It has been proven that these drugs help people who have had heart problems, but experts believe that the thresholds may be too high, which means that the benefits are offset by the side effects for many people.

Almost all men are over the threshold of 10% at age 65, and all women at age 70, regardless of their health.

Commonly reported side effects are headache, muscle aches and nausea. Statins can also increase the risk of type 2 diabetes, hepatitis, pancreatitis and vision problems or memory loss.

A study published in the Pharmaceutical Journal last year found that taking a daily statin for five years after a heart attack prolongs your life by just four days, reveals a new study.

And Dr. Rita Redberg, a professor at the University of California at San Francisco, told CNN in January that out of 100 people taking statins for five years without having a heart attack or stroke, "the best estimate is that one or two people will avoid a heart attack, and none will live longer, taking statins.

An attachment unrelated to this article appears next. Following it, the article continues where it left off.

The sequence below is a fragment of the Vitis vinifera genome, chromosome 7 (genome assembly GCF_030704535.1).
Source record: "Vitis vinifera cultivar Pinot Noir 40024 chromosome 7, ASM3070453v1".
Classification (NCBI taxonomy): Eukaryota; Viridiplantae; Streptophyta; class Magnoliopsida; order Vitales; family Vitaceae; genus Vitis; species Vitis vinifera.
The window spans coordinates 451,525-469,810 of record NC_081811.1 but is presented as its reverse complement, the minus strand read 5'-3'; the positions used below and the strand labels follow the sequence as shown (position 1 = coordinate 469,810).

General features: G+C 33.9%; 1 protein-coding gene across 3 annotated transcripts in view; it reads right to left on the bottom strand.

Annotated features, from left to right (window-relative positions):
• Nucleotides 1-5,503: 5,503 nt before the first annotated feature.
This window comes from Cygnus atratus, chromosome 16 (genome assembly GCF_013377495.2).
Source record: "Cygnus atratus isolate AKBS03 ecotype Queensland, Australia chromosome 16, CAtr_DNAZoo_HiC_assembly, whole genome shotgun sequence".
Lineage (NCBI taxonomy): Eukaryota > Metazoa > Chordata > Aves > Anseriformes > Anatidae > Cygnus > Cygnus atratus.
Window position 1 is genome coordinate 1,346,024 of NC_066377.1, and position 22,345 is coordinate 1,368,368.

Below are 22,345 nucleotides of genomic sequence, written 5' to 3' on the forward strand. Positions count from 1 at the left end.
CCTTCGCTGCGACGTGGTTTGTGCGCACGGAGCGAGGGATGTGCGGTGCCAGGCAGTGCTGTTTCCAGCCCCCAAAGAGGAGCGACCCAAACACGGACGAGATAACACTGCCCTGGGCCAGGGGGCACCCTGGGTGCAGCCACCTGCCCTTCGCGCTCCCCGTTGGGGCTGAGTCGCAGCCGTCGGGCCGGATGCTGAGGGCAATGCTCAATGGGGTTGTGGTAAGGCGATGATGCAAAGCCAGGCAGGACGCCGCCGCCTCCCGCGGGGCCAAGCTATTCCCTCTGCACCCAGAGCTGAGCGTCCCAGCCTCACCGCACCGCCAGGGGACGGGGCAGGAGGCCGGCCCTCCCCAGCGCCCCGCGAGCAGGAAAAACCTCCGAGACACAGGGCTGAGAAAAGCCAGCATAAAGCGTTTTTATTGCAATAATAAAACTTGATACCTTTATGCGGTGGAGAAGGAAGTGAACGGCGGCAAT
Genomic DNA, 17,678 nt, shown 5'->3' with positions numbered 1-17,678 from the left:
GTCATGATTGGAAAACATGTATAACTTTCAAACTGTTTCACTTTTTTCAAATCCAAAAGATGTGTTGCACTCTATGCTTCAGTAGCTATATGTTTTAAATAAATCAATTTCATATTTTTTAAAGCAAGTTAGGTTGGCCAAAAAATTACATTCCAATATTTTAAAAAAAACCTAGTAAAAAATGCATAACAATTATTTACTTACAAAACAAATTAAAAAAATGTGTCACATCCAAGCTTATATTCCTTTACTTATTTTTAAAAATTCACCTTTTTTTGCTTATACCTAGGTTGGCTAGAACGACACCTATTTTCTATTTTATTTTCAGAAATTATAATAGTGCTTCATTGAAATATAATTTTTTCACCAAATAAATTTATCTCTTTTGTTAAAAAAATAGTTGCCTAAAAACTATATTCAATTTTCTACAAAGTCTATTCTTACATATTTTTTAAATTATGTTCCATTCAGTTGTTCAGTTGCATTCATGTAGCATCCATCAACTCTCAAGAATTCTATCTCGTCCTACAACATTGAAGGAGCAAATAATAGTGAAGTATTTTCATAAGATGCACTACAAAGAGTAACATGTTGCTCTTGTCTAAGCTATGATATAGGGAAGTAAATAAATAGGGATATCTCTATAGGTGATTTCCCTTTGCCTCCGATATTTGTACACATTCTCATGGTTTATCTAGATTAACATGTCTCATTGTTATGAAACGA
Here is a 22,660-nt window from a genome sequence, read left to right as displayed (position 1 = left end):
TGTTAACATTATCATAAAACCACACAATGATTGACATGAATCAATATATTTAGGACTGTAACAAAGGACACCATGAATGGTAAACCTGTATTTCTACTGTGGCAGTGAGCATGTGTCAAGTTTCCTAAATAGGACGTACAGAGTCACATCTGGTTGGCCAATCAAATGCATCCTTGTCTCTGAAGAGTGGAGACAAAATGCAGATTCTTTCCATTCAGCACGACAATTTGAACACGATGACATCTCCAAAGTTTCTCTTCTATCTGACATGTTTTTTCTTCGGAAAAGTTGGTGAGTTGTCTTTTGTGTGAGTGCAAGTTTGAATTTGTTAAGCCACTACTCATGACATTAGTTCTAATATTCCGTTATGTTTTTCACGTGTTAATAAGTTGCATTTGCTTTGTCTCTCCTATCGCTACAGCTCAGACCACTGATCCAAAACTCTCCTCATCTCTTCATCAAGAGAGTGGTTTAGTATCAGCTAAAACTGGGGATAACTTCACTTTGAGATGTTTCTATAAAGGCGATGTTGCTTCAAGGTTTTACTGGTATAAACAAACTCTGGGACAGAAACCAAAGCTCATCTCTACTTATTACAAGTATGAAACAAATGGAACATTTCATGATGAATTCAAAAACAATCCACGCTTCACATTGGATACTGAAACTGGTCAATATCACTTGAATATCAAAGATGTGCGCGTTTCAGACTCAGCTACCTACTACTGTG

The team of scientists said their findings suggest why only some people have muscle pain after taking statins.

The researchers also showed that exercise could prevent changes that lead to calcium leakage.

And it may be an effective way for people taking statins to avoid muscle symptoms, they wrote in JACC: Basics of Translational Science.

The team tested the effects of statins on muscle biopsies of patients taking long-term statins and statin-treated rats for four weeks.

They discovered that statins include gatekeeper proteins called ryanodine receptors, which control the release of calcium from storage compartments in muscle cells.

This resulted in spontaneous and irregular calcium leaks that could trigger cell death signals.

These favorable death signals were elevated in the muscles of statin-treated individuals and rats compared to untreated controls.

However, scientists found that statins did not affect muscle function or muscle strength in rats, despite cellular changes.

They added that research also suggests that the potentially harmful effects of statins on muscles can be countered by exercise.

When the rats had free access to an exercise wheel, the statins-related modifications of the gatekeeper proteins no longer occurred.

The team of researchers also observed that rats treated with statins were twice as far apart as the control rats.